- Ben-Hur and the Spectacle of Empire
For visitors to Manhattan in the last days of the nineteenth century, there could have been few more spectacular sights than the Dewey Arch. Occupying a prime spot in Madison Square, the eighty-five-foot-tall structure—flanked by six decorated columns and adorned in flamboyant beaux-arts sculpture—had been designed by Charles L. Lamb to commemorate Admiral George Dewey’s victory in the Battle of Manila Bay just a few months before. As crowds gathered on September 29, 1899 to witness the parade in Dewey’s honor (not far from another and now more famous triumphal arch, this one for George Washington), the symbolism of the Dewey structure could hardly have been more resonant. It had been partly modelled, like Washington’s, on the Arch of Titus in Rome; completed in 85CE by the Emperor Domitian to commemorate his brother Titus (and in particular Titus’s victory at Jerusalem in 70CE), it was, like most Roman triumphal arches, a confident testament to the irresistible might of Rome’s imperial reach. The Dewey Arch, in a similar vein, was built to celebrate a moment of military victory, a battle which had seen U.S. forces destroy the Spanish flotilla and all but secure the Philippines as an overseas territory. It was, in David Brody’s words, the “material manifestation of America’s newfound interest in displaying the vast possibilities of empire.”1 Much of the violent reality of the battle is naturally enough absent from the arch’s jingoistic and idealised sculptural adornments, representing what the National Sculpture Society called the “four patriotic steps”: patriotism, war, triumph, and peace.2 It is this absence, this imposing statement of apparently benevolent and progressive intervention, which makes the Dewey Arch a pertinent starting point here. By way of overt iconography as well as implied analogy, the arch brought the implications of Roman imperial history into the [End Page 85] center of modern America, and yet even as it did so it served to reinforce and perpetuate a long history of imperial denial.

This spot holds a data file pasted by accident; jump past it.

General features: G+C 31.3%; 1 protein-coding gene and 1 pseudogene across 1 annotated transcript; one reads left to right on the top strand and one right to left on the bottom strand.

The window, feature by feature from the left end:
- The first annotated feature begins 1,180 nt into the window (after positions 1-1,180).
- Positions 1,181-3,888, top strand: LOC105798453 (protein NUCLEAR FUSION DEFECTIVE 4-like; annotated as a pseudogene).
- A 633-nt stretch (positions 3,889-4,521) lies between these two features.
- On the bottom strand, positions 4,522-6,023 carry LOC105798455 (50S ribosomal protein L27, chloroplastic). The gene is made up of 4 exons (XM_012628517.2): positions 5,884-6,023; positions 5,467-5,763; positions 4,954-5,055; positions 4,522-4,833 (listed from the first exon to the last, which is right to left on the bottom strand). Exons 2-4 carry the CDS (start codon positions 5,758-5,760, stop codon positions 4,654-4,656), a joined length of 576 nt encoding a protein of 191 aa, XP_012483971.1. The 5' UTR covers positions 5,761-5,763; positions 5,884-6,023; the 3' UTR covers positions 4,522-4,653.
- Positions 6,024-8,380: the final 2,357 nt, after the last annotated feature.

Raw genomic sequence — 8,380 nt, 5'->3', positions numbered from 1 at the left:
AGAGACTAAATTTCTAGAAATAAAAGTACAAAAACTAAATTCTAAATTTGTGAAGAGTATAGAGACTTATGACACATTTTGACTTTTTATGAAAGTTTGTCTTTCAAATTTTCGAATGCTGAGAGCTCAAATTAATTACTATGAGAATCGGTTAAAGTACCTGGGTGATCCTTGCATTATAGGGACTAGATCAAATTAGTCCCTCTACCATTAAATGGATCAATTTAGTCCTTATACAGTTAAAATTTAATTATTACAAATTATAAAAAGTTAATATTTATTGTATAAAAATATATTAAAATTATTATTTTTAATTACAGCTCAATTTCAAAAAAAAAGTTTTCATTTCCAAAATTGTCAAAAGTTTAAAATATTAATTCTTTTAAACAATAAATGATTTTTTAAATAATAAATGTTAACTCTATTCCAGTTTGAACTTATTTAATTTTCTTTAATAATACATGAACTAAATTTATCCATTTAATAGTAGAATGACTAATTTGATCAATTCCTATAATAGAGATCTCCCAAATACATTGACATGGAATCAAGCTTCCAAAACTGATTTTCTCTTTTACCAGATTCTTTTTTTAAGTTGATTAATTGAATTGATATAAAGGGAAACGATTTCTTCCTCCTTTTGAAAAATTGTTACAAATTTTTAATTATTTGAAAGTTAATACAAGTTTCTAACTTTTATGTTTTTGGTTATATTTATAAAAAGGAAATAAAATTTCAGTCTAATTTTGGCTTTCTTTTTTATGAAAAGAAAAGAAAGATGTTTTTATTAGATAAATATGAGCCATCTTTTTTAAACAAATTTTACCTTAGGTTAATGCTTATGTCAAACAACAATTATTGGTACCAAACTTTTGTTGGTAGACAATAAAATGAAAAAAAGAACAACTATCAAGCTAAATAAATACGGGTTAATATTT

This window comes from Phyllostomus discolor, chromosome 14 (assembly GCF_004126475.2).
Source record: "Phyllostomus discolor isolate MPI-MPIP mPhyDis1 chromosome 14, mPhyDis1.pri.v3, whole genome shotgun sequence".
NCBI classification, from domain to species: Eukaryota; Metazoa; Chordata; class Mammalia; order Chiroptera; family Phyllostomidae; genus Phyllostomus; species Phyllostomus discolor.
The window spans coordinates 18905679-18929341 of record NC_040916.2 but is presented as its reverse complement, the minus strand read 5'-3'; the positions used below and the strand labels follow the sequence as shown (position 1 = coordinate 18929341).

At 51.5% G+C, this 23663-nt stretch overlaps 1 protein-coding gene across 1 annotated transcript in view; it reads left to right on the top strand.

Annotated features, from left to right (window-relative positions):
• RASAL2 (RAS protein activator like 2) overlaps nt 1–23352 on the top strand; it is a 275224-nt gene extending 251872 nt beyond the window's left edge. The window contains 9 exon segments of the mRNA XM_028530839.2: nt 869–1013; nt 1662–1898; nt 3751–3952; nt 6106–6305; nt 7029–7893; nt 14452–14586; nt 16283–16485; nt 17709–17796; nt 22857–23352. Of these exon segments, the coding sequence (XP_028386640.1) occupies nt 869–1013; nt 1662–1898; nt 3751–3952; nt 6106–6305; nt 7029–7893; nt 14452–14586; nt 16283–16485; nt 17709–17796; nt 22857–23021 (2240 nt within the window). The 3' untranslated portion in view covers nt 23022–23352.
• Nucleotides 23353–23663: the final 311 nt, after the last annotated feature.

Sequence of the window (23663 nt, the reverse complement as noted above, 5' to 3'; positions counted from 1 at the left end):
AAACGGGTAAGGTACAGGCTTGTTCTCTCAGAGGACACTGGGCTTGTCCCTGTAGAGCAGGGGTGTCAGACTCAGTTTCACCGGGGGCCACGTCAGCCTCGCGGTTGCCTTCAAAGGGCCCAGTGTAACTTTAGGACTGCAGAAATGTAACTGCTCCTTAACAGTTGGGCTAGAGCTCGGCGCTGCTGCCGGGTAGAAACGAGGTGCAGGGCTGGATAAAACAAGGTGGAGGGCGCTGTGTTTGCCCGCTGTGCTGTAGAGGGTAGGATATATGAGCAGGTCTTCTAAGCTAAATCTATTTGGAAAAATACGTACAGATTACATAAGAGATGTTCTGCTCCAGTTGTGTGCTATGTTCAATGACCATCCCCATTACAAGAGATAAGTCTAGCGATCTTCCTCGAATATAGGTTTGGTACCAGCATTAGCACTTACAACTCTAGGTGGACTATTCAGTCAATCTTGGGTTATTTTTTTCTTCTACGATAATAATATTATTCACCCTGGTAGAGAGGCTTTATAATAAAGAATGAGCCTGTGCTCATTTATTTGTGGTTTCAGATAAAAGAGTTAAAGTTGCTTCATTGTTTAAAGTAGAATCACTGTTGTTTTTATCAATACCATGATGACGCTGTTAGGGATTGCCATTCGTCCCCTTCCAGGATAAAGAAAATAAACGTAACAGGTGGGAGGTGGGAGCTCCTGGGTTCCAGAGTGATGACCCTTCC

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This essay argues that one of the most phenomenally successful and widely-read novels of the nineteenth-century, Lew Wallace’s Ben-Hur: A Tale of the Christ (1880), acted to naturalize and inscribe in narrative terms something the Dewey Arch was doing monumentally—namely, the role of spectacle in the public life of U.S. imperialism. The novel performs a significant social function, I suggest, not as a self-conscious allegory of imperialism as such but as an index to a recurring pattern of imperial logic, acting to displace the political present into a romance of a geographically-distant ancient past. In this way, Ben-Hur not only helped to domesticate an imperial structure of feeling that allied spectacle with denial, but in doing so it allows us to reconstitute the ways in which that structure ordered (or at least attempted to order) the discourses of everyday life. Situating the novel within its own moment whilst bringing to bear the much longer [End Page 86] imperial history it self-consciously engages with, I argue that Ben-Hur registers in its spectacular set pieces an abstract notion that is normally much harder to grasp: the ubiquity and invisibility of imperial ideology. What is more, I want to use Ben-Hur to raise some broader points about the place of the historical novel and historical analogy in the cultures of U.S. imperialism. The kind of popular romance that Wallace’s novel in many ways exemplifies, conventionally excluded from accounts of the period’s literary history,3 ask us to look again at our tendency to define the modernity of the Gilded Age as a social and technological transformation or as a decisive turn to a twentieth-century world yet to come. If the novel is “one of the chief cultural means of legitimating imperial practices,”4 and if the specifically historical novel is, as Lukács claimed, a product of emerging national consciousness...